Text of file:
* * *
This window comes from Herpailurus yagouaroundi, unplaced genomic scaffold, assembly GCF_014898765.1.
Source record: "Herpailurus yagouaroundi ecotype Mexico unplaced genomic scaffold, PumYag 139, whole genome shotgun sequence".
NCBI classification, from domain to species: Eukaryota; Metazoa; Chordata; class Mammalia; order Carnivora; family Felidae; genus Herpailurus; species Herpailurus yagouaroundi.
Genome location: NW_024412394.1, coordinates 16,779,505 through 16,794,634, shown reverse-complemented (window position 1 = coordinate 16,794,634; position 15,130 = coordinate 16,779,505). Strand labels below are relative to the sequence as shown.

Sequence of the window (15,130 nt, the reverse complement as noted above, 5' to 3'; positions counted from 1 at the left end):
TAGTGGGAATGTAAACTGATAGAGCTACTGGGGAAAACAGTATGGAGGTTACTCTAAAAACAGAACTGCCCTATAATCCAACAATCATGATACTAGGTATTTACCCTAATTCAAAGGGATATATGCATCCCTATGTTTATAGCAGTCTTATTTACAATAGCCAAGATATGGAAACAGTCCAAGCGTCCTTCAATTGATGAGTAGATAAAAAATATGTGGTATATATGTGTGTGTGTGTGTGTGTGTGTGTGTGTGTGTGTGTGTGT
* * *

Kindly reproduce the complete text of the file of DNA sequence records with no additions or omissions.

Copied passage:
This window comes from Herpailurus yagouaroundi, unplaced genomic scaffold, assembly GCF_014898765.1.
Source record: "Herpailurus yagouaroundi ecotype Mexico unplaced genomic scaffold, PumYag 139, whole genome shotgun sequence".
NCBI classification, from domain to species: Eukaryota; Metazoa; Chordata; class Mammalia; order Carnivora; family Felidae; genus Herpailurus; species Herpailurus yagouaroundi.
Genome location: NW_024412394.1, coordinates 16,779,505 through 16,794,634, shown reverse-complemented (window position 1 = coordinate 16,794,634; position 15,130 = coordinate 16,779,505). Strand labels below are relative to the sequence as shown.

Sequence of the window (15,130 nt, the reverse complement as noted above, 5' to 3'; positions counted from 1 at the left end):
TAGTGGGAATGTAAACTGATAGAGCTACTGGGGAAAACAGTATGGAGGTTACTCTAAAAACAGAACTGCCCTATAATCCAACAATCATGATACTAGGTATTTACCCTAATTCAAAGGGATATATGCATCCCTATGTTTATAGCAGTCTTATTTACAATAGCCAAGATATGGAAACAGTCCAAGCGTCCTTCAATTGATGAGTAGATAAAAAATATGTGGTATATATGTGTGTGTGTGTGTGTGTGTGTGTGTGTGTGTGTGTGTGT